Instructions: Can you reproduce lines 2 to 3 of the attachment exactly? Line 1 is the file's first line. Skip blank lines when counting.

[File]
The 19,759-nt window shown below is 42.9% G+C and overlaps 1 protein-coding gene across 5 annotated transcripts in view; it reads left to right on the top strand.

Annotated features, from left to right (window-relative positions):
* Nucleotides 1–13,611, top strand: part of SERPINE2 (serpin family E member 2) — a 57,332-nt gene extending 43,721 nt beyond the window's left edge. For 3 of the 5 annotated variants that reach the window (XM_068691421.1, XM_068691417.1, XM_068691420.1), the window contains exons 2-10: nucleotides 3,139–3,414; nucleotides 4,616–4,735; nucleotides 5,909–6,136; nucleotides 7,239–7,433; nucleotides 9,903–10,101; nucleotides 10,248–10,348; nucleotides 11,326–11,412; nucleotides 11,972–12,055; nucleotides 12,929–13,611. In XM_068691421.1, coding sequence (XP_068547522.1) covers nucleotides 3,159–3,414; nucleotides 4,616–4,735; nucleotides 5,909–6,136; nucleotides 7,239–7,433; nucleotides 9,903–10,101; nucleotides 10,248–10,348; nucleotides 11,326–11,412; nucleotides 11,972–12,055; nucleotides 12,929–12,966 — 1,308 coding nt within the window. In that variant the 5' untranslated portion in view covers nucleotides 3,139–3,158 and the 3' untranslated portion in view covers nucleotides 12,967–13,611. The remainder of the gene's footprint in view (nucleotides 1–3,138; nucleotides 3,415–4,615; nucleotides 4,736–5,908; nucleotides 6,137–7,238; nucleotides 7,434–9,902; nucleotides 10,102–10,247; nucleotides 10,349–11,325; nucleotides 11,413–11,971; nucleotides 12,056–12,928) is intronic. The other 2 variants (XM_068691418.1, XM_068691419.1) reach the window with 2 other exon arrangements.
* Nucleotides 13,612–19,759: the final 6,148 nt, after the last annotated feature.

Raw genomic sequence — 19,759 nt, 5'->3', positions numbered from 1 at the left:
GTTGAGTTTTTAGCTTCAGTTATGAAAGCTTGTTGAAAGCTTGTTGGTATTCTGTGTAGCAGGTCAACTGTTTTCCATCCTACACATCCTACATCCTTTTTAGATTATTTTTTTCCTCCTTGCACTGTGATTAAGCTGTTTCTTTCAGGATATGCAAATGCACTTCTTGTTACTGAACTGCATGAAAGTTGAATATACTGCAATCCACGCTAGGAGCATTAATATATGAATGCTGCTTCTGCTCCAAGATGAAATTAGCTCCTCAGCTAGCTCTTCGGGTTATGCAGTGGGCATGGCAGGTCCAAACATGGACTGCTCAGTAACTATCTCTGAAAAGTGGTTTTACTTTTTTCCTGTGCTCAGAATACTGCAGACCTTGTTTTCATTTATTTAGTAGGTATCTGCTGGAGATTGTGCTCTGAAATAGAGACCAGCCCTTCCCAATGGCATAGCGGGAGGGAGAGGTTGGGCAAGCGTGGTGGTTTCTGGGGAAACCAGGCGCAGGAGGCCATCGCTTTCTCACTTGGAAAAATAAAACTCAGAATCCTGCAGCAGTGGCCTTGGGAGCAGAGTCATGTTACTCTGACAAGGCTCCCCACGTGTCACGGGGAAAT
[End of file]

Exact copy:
Annotated features, from left to right (window-relative positions):
* Nucleotides 1–13,611, top strand: part of SERPINE2 (serpin family E member 2) — a 57,332-nt gene extending 43,721 nt beyond the window's left edge. For 3 of the 5 annotated variants that reach the window (XM_068691421.1, XM_068691417.1, XM_068691420.1), the window contains exons 2-10: nucleotides 3,139–3,414; nucleotides 4,616–4,735; nucleotides 5,909–6,136; nucleotides 7,239–7,433; nucleotides 9,903–10,101; nucleotides 10,248–10,348; nucleotides 11,326–11,412; nucleotides 11,972–12,055; nucleotides 12,929–13,611. In XM_068691421.1, coding sequence (XP_068547522.1) covers nucleotides 3,159–3,414; nucleotides 4,616–4,735; nucleotides 5,909–6,136; nucleotides 7,239–7,433; nucleotides 9,903–10,101; nucleotides 10,248–10,348; nucleotides 11,326–11,412; nucleotides 11,972–12,055; nucleotides 12,929–12,966 — 1,308 coding nt within the window. In that variant the 5' untranslated portion in view covers nucleotides 3,139–3,158 and the 3' untranslated portion in view covers nucleotides 12,967–13,611. The remainder of the gene's footprint in view (nucleotides 1–3,138; nucleotides 3,415–4,615; nucleotides 4,736–5,908; nucleotides 6,137–7,238; nucleotides 7,434–9,902; nucleotides 10,102–10,247; nucleotides 10,349–11,325; nucleotides 11,413–11,971; nucleotides 12,056–12,928) is intronic. The other 2 variants (XM_068691418.1, XM_068691419.1) reach the window with 2 other exon arrangements.